Century Dictionary and Cyclopedia
- An abbreviation of Ecclesiastes; [lowercase] of ecclesiastical.
- n. An abbreviation [lowercase] of ecclesiastic;
- n. [lowercase] of ecclesiology.
“Which brings me to a second point: any serious look at the liturgical catastrophe of the 60s and 70s (and into the early 80s), which look is a necessary part of R-t-R, has to include a full and frank appreciation of how much eccl. leadership left us pew Catholics to suffer on our own for generation.”
“This has be my last reiteration of the matter, which folks can agree with or not as they see fit, but: there is no doubt but that in canon law the calling of a priest to one's deathbed is one of the classic "signs of repentance" that renders licit the eccl. funeral of a grave public sinner.”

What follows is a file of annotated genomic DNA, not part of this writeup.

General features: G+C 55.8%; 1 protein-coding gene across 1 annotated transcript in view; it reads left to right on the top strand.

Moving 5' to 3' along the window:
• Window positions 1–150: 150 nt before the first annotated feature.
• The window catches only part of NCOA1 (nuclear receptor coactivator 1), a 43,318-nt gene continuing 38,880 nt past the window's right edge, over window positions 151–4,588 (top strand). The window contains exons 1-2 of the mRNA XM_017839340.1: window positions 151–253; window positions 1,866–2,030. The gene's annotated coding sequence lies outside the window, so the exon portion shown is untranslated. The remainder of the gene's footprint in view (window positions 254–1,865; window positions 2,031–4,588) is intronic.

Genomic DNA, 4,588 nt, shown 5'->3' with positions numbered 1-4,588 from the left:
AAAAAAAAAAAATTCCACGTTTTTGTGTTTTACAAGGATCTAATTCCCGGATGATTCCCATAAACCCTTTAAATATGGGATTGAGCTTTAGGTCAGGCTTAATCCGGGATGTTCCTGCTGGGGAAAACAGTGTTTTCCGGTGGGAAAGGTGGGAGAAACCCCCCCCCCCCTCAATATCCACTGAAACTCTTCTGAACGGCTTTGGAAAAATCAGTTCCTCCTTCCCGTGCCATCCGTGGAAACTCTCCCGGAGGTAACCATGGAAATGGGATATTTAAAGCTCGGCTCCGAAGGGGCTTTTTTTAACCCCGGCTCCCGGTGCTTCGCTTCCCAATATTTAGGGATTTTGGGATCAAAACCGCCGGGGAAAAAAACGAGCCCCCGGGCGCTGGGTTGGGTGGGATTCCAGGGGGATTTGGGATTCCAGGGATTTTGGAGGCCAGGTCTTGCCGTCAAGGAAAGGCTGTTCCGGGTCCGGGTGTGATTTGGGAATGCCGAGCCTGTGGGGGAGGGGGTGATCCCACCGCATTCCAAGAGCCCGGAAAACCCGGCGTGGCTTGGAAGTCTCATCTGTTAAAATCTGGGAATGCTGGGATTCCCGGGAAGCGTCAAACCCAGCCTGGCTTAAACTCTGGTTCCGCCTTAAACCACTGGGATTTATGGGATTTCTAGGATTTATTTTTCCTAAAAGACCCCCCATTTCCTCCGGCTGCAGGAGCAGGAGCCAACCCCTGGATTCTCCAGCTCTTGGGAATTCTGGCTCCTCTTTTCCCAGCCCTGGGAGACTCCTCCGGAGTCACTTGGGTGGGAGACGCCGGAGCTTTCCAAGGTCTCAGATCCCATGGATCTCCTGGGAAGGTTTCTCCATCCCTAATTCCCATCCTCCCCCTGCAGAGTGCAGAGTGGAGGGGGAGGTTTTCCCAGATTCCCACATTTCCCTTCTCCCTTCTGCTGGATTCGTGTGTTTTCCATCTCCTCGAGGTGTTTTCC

“Such a position is not defensible, however, in the canon law regarding the very narrow question of granting one eccl. funeral rites, for all the reasons I've set out elsewhere and I see you grant.”
“Tillemont, "Mémoires pour servir à l'histoire eccl. des six premiers siècles", I, 406-7.”
“In his history of the Church Eusebius describes in detail the endeavours to maintain peace, unity, love and communion during the violent conflicts of the second century regarding the correct fasting practices and the dating of Easter (Hist. eccl., v,23f; cf. vii,5).”
“Hist.eccl. des égl. réf., i. 350-362; and J. de Serres, i.”
“Dunkeld; clergy of Iona removed to, eccl. capital for Scots and Picts; capital of southern Picts; bishopric founded;”
“Socrates, on whom he is dependent; THEODORET, Hist. eccl.,”
“Laurentius, "Instit. iuris eccl.", 2nd ed., n. 696 sqq.”
“THOMASSIN, Vetua et nova Ecclesiœ disciplina (ed. Lyons, 1706), preface; JEILER in Kirchenlex., s.v. Disciplin; all treatises on public ecclesiastical law, especially that by CAVAGNIS, Inst.jur. publ. eccl.”
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